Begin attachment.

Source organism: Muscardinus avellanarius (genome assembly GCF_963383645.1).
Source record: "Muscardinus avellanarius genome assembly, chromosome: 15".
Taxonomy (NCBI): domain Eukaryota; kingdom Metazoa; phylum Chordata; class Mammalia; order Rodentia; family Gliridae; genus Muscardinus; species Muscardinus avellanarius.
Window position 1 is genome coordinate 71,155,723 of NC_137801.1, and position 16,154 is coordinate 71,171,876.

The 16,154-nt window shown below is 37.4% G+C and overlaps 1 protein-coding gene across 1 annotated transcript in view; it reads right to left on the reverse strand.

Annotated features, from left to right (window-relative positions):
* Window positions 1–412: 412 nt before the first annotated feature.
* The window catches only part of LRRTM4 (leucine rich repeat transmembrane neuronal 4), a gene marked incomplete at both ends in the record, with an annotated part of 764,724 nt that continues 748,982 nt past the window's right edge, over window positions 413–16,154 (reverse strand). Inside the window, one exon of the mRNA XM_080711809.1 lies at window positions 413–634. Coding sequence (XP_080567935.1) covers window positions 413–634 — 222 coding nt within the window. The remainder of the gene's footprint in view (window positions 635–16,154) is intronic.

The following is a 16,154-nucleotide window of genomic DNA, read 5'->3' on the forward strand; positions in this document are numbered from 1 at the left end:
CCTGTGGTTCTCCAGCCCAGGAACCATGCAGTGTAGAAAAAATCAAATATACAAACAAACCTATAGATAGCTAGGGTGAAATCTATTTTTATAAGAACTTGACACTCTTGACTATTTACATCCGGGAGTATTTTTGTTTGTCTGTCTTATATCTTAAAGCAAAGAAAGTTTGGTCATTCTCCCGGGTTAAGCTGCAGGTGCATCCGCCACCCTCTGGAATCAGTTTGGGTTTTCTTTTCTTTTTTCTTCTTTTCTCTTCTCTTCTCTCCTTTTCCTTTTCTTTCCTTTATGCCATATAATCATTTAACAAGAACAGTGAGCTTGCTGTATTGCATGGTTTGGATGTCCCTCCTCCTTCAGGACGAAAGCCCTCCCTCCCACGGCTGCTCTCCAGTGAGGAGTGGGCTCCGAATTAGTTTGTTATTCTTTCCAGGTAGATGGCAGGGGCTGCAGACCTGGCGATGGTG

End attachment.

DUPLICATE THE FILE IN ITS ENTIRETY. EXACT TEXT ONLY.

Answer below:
Source organism: Muscardinus avellanarius (genome assembly GCF_963383645.1).
Source record: "Muscardinus avellanarius genome assembly, chromosome: 15".
Taxonomy (NCBI): domain Eukaryota; kingdom Metazoa; phylum Chordata; class Mammalia; order Rodentia; family Gliridae; genus Muscardinus; species Muscardinus avellanarius.
Window position 1 is genome coordinate 71,155,723 of NC_137801.1, and position 16,154 is coordinate 71,171,876.

The 16,154-nt window shown below is 37.4% G+C and overlaps 1 protein-coding gene across 1 annotated transcript in view; it reads right to left on the reverse strand.

Annotated features, from left to right (window-relative positions):
* Window positions 1–412: 412 nt before the first annotated feature.
* The window catches only part of LRRTM4 (leucine rich repeat transmembrane neuronal 4), a gene marked incomplete at both ends in the record, with an annotated part of 764,724 nt that continues 748,982 nt past the window's right edge, over window positions 413–16,154 (reverse strand). Inside the window, one exon of the mRNA XM_080711809.1 lies at window positions 413–634. Coding sequence (XP_080567935.1) covers window positions 413–634 — 222 coding nt within the window. The remainder of the gene's footprint in view (window positions 635–16,154) is intronic.

The following is a 16,154-nucleotide window of genomic DNA, read 5'->3' on the forward strand; positions in this document are numbered from 1 at the left end:
CCTGTGGTTCTCCAGCCCAGGAACCATGCAGTGTAGAAAAAATCAAATATACAAACAAACCTATAGATAGCTAGGGTGAAATCTATTTTTATAAGAACTTGACACTCTTGACTATTTACATCCGGGAGTATTTTTGTTTGTCTGTCTTATATCTTAAAGCAAAGAAAGTTTGGTCATTCTCCCGGGTTAAGCTGCAGGTGCATCCGCCACCCTCTGGAATCAGTTTGGGTTTTCTTTTCTTTTTTCTTCTTTTCTCTTCTCTTCTCTCCTTTTCCTTTTCTTTCCTTTATGCCATATAATCATTTAACAAGAACAGTGAGCTTGCTGTATTGCATGGTTTGGATGTCCCTCCTCCTTCAGGACGAAAGCCCTCCCTCCCACGGCTGCTCTCCAGTGAGGAGTGGGCTCCGAATTAGTTTGTTATTCTTTCCAGGTAGATGGCAGGGGCTGCAGACCTGGCGATGGTG